Recent Articles

Dear Obama, Trudeau and Peña Nieto: Act Now to Save the Monarch Butterfly

June 17, 2016By
Dear Obama, Trudeau and Peña Nieto: Act Now to Save the Monarch Butterfly

More than 200 scientists, writers and artists have signed a letter addressed to Mexican President Enrique Peña Nieto, U.S. President Barack Obama and Canadian Prime Minister Justin Trudeau, in advance of the North American Leaders’ Summit in Ottawa later this month.

The signers urge that swift and energetic actions be taken to save the monarch butterfly from the threats that endanger its survival. All three countries must work together to mitigate the loss of the butterflies’ breeding habitat and to terminate all logging and mining in the Monarch Butterfly Biosphere Reserve in Michoacan, Mexico.

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Tiny pollinators play a huge role in our daily lives

June 12, 2016By
Tiny pollinators play a huge role in our daily lives

Though small, pollinators play a big role in our lives. They make our world more beautiful — most flowering plant species rely on pollinators to reproduce. Pollinators also are responsible for keeping us fed. The Food and Agriculture Organization of the United Nations reports more than 75 percent of the world’s food crops rely on pollination by insects and other animals.

Without pollinators, there would be no coffee, chocolate, tomatoes or apples. There also would be no milk, cheese or ice cream — dairy cows eat alfalfa, which is pollinated by leafcutter and honey bees. Even spring break would take a hit.

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Linking the continental migratory cycle of the monarch butterfly to understand its population decline

April 13, 2016By
Linking the continental migratory cycle of the monarch butterfly to understand its population decline

Threats to several of the world’s great animal migrations necessitate a research agenda focused on identifying drivers of their population dynamics. The monarch butterfly is an iconic species whose continental migratory population in eastern North America has been declining precipitously.

Recent analyses have linked the monarch decline to reduced abundance of milkweed host plants in the USA caused by increased use of genetically modified herbicide-resistant crops.

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Mexico’s monarch butterflies die in unusual cold storm, while US conservation effort also imperiled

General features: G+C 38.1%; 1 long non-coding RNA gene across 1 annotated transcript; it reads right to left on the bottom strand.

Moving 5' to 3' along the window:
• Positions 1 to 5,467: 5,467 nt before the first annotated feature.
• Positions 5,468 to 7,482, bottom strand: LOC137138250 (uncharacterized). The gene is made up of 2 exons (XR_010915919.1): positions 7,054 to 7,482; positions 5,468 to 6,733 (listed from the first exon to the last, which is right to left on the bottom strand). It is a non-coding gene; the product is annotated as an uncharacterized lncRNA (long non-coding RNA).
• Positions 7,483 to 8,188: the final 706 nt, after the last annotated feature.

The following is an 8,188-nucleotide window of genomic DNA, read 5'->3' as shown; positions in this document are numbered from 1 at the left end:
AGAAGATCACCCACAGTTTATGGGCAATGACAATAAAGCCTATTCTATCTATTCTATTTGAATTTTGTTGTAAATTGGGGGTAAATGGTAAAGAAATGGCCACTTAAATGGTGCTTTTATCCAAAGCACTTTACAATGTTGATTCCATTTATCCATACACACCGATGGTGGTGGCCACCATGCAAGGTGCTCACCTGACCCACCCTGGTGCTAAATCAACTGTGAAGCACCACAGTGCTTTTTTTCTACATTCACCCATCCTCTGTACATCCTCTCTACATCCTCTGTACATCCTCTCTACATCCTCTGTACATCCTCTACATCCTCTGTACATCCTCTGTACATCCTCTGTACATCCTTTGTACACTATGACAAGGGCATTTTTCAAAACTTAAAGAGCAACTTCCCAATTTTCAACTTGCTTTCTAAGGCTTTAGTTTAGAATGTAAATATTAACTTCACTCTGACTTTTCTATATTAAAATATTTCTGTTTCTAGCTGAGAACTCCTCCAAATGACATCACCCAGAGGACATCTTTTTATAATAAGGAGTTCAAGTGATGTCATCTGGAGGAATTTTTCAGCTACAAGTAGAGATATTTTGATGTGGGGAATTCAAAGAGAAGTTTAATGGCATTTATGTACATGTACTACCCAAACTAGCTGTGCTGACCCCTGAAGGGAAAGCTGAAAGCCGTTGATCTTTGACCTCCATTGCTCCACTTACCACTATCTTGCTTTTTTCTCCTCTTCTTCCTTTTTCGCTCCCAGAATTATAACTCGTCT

March 11, 2016By
Mexico’s monarch butterflies die in unusual cold storm, while US conservation effort also imperiled

Mexico’s monarch butterflies are suffering from an usual cold weather system that began two days ago with severe rain, wind, and cold temperatures battering butterflies to the ground.

As snow falls in the Monarch Biosphere, conservation of the other end of the monarchs’ life is criticized as inadequate. U.S. conservation groups today issued a suit against the government for failing to protect the monarchs under the Endangered Species Act.

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Report: More Pollinator Species In Jeopardy, Threatening World Food Supply

February 29, 2016By
Report: More Pollinator Species In Jeopardy, Threatening World Food Supply

A major global assessment of pollinators is raising concerns about the future of the planet’s food supply.

A U.N.-sponsored report drawing on about 3,000 scientific papers concludes that about 40 percent of invertebrate pollinator species (such as bees and butterflies) are facing extinction. Vertebrate pollinators (such as bats and birds) are somewhat better off by comparison — 16 percent are threatened with extinction, “with a trend towards more extinctions,” the researchers say.

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Mexico documents big rebound in monarch butterflies

February 26, 2016By
Mexico documents big rebound in monarch butterflies

Monarch butterflies have made a big comeback in their wintering grounds in Mexico, after suffering serious declines, experts said Friday.

The area covered by the orange-and-black insects in the mountains west of Mexico City this season was more than three and a half times greater than last winter. The butterflies clump so densely in the pine and fir forests they are counted by the area they cover rather than by individual insects.

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You Could Get Paid to Save Struggling Monarchs

February 17, 2016By
You Could Get Paid to Save Struggling Monarchs

Once the passenger pigeon was the most abundant bird in North America, numbering in the hundreds of millions, if not billions. It would take several hours for flocks to pass a single spot, their wing beats so loud it was hard to carry on a conversation.

But by the late 1890s, they were gone from the wild and less than 20 years later, totally extinct. Could monarch butterflies see the same fate?

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Threats and opportunities on a key monarch anniversary

January 29, 2016By
Threats and opportunities on a key monarch anniversary

Forty years ago, amid a forest swirling with millions of monarchs, an aging scientist found a thumbnail-sized sticker placed by two Minnesota schoolboys and solved a decades-old mystery.

Dr. Fred Urquhart, a Canadian zoologist, had searched for the wintering grounds of the monarch since 1937. At the time, no one knew where the monarchs came from each spring. In pursuit of an answer, Urquhart and his wife, Norah, created thousands of monarch tags — tiny stickers that adhered to wings — and distributed them to butterfly enthusiasts throughout North America.

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